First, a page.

Former car salesman-turned-startup founder Andrew Lemoine says he’s kickstarting a technological revolution in an industry that’s been stuck in neutral for far too long.
Lemoine is the co-founder and CEO of Autocorp.ai, a three-year-old company that’s aiming to upend the way cars are financed in North America. The firm’s subscription-based software taps into credit bureau Equifax’s database to provide real-time access to a buyer’s credit history, allowing dealerships to quickly assess whether a loan is likely to be approved and what the terms will be before a consumer signs on the dotted line.
That might seem like common sense, but Lemoine says it’s anything but common in the car financing business. While the products that roll off the assembly line now feature all manner of cutting-edge technology – with cars literally capable of parking themselves – the way they’re bought and paid for has remained fundamentally unchanged since seat belts were still a novelty and tail fins were all the rage.
February is Heart Month and the University of Ottawa Health Institute Foundation is back with its annual campaign. Get ready to #LightTheTownRed
With generative AI on the scene and picking up speed, businesses need a partner to help them strategically integrate these powerful tools. And healthcare is no exception.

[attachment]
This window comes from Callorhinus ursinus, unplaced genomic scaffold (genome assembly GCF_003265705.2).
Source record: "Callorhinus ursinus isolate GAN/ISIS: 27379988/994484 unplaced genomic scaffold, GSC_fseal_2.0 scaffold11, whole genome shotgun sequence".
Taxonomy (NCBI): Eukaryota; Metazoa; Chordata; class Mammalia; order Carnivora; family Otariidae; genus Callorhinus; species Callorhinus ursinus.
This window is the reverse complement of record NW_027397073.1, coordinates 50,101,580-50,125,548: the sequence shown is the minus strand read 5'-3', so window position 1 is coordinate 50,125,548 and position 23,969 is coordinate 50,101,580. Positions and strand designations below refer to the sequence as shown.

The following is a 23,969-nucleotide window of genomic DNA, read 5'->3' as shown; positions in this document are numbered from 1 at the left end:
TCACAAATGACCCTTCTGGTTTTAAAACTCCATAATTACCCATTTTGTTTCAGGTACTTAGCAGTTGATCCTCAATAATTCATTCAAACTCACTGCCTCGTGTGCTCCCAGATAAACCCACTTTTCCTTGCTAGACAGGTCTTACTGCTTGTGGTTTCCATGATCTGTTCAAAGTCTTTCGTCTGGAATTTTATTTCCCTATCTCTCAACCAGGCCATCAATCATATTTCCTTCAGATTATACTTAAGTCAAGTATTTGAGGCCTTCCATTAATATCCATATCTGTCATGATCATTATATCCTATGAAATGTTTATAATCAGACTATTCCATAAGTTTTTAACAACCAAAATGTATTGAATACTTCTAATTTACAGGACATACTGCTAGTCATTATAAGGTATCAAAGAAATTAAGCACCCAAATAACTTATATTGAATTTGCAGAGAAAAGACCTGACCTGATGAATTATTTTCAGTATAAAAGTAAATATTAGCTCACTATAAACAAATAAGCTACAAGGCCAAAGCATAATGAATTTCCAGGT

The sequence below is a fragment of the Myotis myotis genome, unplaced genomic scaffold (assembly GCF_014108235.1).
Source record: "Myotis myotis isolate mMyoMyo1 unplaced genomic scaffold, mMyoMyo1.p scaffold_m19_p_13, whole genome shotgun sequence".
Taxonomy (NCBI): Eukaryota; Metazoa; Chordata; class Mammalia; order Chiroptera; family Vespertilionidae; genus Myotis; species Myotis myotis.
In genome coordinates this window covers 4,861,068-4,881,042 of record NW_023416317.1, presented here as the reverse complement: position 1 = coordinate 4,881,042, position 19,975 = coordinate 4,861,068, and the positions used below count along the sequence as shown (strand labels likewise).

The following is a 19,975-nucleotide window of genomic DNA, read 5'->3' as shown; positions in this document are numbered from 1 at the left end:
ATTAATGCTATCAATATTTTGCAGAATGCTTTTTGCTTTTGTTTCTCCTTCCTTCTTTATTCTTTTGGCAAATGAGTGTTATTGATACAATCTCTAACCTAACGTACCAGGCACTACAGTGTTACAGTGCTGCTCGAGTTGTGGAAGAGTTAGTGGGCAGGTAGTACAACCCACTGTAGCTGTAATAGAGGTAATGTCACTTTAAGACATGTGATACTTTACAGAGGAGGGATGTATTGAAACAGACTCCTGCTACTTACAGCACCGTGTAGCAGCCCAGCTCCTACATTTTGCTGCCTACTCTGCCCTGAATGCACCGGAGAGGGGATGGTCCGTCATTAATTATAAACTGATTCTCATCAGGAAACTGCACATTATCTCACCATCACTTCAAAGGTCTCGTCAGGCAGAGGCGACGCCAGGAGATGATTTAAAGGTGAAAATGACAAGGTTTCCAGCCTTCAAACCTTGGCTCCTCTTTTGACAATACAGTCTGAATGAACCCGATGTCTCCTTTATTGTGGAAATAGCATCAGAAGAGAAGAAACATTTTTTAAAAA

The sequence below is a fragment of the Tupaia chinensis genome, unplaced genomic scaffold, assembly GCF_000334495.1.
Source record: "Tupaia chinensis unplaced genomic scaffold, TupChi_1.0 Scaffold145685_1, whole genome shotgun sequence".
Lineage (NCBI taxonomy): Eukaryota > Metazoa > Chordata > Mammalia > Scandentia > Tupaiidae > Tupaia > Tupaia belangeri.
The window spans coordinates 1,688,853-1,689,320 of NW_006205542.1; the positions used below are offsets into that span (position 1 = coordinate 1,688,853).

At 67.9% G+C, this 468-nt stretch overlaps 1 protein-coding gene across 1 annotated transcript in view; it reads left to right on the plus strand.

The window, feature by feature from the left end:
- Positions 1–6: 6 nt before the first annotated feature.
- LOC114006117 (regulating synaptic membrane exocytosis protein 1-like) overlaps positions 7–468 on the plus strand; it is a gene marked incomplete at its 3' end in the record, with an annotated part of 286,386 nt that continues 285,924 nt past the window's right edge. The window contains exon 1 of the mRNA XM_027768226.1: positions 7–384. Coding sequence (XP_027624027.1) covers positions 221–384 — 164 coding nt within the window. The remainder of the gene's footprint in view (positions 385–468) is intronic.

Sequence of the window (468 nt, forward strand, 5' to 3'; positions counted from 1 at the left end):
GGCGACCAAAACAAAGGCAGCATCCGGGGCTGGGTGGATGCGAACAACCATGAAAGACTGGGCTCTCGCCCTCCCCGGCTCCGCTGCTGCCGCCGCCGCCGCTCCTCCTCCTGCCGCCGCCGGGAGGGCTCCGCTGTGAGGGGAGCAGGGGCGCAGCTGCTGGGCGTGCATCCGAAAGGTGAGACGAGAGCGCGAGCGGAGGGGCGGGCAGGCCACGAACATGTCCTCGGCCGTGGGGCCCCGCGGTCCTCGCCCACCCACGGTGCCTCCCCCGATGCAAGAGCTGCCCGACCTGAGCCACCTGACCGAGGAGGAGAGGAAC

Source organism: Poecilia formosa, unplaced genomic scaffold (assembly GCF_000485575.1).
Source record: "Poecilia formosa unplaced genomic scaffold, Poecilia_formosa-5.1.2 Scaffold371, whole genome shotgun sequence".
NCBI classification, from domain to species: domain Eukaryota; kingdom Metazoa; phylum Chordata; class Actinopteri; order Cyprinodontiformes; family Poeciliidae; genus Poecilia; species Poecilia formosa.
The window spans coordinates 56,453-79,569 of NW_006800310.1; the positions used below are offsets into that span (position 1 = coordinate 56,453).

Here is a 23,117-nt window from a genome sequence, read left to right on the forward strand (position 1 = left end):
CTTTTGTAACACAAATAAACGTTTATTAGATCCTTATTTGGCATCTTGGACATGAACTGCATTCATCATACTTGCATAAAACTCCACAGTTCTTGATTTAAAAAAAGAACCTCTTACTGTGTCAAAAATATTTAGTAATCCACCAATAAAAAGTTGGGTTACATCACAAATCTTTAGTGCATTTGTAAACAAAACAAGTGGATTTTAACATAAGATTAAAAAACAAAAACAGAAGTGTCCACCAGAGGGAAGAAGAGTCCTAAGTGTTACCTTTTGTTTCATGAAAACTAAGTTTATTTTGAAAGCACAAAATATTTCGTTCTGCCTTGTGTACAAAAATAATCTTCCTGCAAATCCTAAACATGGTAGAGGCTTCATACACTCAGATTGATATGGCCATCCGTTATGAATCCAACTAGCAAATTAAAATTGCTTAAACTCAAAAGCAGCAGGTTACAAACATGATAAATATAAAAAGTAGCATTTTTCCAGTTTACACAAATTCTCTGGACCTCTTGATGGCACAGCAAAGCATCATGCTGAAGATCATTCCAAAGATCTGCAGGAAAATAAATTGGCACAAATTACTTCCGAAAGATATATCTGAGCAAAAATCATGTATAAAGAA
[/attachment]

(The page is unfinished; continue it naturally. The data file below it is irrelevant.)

“Our industry, for whatever reason, has always been totally backwards when it comes to financing,” the 34-year-old says. “Financing is traditionally the very last thing you do when you buy a car.”
Lemoine notes that the average car buyer in Canada spends almost 20 hours researching the vehicle they want to buy and pricing out various models before heading to a store. Once they get there, they typically devote another three and a half hours to consulting with sales staff and managers as they zero in on exactly which car they want.
Only then, he says – after nearly a full day’s effort – does the subject of how to pay for their new wheels get broached.
As a result, a buyer who thought he was getting a great deal might find himself suddenly shifting gears when, for example, he finds out he doesn’t qualify for zero per cent financing after all.